Although the government was not known for putting its words into action with speed, within days several trucks appeared on the shore. Many of us from the fishing villages – men, women and children – gathered like frightened but curious sheep, watching from a distance as strange men unpacked their equipment and pitched tents. Within weeks, office blocks of the oil production centre began to take shape, while deep-water drill-ships and offshore support vessels emerged onto our waters, circling every day like flies on a wound. In the middle of the lake, where every summer we watched the sun gloriously rise over the shimmering waters, the oil company erected a giant structure that resembled an air traffic control tower, only much bigger, its two large pylons jutting out like the antennae of a grasshopper. This facility, we came to learn, was going to be an offshore oil platform which, from then on, was to forever block that part of the horizon from us. Not all the oil company staff were foreigners. There were mud engineers, pump operators and drillers who came from other parts of our country. These spoke our language and regularly came to our village to buy fish and to satisfy our curiosity by answering some of the questions troubling our minds. The actual drilling, we learnt, was still months away. A lot more work was to be carried out to lay out the required infrastructure. We mingled with these oil men to learn more. We laughed with them and made them feel welcome among us, though in truth our relationship was like that of a cow and the tick sucking its blood.

I noted, each passing day, that my grandfather was perhaps becoming the most worried of us all. As well he should, because, being the chief of the village, he carried on his shoulders a load of hopes and dreams for his people. And so, in the mornings and late afternoons, he stood on the shore and shook his head as he watched the oil men work in the waters. On those occasions I joined him, he would say, ‘We must do something to stop this’ – the only words he uttered before returning to his house like a tortoise retreating into its shell. Once, after standing by him in silence for a long time, staring at the offshore oil platform and the oil people working on it, Grandfather said: ‘Do you know that there are spirits in this lake?’ He must have seen the alarm on my frowning face as I shook my head. ‘Hundreds of years ago, when slave-traders came here, many of our people opted to throw themselves into the lake to avoid being captured as slaves. Their spirits are there, because this is their grave. These spirits can sometimes be angry. I don’t think the oil people are aware of this.’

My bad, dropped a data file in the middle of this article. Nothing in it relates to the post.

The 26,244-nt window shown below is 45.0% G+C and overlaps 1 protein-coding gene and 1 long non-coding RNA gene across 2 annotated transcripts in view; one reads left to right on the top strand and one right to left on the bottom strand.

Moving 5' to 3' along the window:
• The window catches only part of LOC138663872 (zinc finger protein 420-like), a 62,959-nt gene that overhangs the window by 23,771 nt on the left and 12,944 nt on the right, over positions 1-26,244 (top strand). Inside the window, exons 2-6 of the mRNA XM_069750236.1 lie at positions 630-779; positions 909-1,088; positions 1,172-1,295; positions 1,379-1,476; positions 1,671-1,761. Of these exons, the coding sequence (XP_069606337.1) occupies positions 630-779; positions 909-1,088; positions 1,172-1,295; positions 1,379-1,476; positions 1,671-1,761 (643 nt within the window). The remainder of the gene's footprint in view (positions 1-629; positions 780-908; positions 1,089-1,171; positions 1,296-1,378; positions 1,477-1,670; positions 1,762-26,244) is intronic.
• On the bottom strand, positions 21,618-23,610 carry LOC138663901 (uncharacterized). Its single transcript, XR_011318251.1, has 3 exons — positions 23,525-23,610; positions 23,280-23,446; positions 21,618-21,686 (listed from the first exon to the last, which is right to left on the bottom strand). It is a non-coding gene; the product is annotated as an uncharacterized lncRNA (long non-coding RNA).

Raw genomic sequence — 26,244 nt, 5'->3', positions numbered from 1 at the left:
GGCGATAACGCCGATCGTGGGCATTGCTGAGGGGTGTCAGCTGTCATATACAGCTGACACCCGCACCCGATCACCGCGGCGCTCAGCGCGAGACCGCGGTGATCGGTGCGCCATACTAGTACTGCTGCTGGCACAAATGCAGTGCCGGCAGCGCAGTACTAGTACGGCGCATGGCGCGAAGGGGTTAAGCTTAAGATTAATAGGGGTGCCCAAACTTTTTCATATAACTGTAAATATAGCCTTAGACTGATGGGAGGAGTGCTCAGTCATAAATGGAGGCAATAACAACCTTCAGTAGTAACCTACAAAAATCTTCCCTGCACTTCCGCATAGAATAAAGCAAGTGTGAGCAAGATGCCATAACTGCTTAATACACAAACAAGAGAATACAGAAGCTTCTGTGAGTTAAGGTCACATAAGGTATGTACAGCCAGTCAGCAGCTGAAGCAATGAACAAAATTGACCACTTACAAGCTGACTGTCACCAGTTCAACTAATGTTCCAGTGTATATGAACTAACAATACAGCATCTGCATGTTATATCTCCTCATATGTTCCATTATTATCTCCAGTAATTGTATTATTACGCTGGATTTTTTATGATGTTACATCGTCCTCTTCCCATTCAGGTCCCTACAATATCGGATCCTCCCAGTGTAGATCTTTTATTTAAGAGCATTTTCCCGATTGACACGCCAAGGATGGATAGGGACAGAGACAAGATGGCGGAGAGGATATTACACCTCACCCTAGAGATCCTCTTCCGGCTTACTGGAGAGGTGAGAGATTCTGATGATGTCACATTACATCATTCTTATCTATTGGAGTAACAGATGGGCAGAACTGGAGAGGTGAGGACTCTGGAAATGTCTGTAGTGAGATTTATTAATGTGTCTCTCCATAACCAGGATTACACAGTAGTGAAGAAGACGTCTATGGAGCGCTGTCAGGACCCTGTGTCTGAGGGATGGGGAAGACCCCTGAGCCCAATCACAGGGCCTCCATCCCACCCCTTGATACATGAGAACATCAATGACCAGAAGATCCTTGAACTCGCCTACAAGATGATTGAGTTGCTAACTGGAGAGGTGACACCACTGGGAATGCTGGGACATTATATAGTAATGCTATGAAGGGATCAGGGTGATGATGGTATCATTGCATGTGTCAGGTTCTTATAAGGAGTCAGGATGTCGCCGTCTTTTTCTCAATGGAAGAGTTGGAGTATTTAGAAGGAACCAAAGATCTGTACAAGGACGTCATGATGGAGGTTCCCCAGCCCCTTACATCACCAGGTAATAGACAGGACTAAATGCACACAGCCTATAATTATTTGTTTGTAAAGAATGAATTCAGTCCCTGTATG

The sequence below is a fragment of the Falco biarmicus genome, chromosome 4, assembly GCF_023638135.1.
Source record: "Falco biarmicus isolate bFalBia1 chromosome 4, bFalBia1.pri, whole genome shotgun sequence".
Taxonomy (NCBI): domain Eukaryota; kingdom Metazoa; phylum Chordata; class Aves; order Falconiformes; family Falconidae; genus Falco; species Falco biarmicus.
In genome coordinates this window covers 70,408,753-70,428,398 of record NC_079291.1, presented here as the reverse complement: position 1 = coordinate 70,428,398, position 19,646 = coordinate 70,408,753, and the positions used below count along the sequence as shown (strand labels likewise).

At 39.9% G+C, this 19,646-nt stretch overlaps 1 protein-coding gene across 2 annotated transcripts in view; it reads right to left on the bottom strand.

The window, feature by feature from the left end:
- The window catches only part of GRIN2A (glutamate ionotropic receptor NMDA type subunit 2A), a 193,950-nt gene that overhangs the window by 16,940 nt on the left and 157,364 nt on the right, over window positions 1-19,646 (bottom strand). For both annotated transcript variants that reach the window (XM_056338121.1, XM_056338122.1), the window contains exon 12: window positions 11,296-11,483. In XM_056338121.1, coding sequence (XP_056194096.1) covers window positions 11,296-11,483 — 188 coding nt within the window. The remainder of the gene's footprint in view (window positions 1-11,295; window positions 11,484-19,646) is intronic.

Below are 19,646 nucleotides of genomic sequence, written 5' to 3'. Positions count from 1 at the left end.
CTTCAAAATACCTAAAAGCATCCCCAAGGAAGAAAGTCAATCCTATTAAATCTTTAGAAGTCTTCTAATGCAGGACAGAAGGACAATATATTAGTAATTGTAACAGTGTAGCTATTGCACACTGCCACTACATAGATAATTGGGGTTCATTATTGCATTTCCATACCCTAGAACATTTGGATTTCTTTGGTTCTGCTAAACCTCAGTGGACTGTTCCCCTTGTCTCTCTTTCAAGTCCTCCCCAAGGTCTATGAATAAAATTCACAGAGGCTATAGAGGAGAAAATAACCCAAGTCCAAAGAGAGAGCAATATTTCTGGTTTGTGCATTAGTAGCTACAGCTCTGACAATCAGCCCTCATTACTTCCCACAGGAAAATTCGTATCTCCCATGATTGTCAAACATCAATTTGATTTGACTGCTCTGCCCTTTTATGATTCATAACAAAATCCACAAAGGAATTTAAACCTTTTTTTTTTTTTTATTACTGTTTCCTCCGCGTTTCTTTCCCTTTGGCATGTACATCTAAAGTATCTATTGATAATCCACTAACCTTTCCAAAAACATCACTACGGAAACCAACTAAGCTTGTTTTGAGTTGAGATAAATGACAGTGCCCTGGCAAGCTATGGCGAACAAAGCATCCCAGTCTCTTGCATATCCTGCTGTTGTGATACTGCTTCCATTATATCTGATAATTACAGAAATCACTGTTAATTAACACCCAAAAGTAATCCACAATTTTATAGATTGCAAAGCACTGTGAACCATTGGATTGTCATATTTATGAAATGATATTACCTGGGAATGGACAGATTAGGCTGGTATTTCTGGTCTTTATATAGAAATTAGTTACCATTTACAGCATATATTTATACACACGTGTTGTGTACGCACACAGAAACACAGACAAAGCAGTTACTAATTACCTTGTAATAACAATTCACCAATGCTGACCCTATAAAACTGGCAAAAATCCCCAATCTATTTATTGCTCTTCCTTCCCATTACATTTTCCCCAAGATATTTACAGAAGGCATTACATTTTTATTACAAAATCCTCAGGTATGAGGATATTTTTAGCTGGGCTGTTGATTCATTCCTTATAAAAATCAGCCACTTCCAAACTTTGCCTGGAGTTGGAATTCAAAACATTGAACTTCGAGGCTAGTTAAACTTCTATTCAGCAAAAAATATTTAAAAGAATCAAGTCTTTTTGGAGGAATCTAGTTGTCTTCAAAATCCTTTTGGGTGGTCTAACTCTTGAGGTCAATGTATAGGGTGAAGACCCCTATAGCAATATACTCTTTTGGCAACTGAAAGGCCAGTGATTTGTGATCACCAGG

On one occasion of gazing at the lake, which was in the afternoon, Grandfather said, ‘Can you please take me to the oil people?’ I complied and at once walked him to the office blocks of the oil company.

One of the men who often came to our village to buy fish, a tall fellow with a huge gap between his upper front teeth, rushed to greet us, as others went about their work, welding, plastering one of the office blocks, painting, or working on some machines whose names I did not know. ‘Welcome,’ said the man, leading us to one of the completed office blocks. ‘May I offer you some tea or coffee?’ he said, when we were seated in his office.

‘No,’ said my grandfather.

‘Water, perhaps?’


After a bit of awkward silence, the man said: ‘What can I do for you?’

‘Stop this rubbish and leave,’ said my grandfather in a calm but emphatic deep voice, the voice only a chief such as he could carry, with a tremor reminiscent of those distant years when he had extra authority as the most powerful traditional healer in all the villages of the lake.

‘Leave?’ the man said, with a chuckle. ‘Why? What wrong have we done?’

‘Can’t you see you’re destroying our lake? You must stop this nonsense now. Pack your things and leave.’

The fellow laughed nervously. ‘No, I don’t think that is the case, sir. Your lake is not going to die.’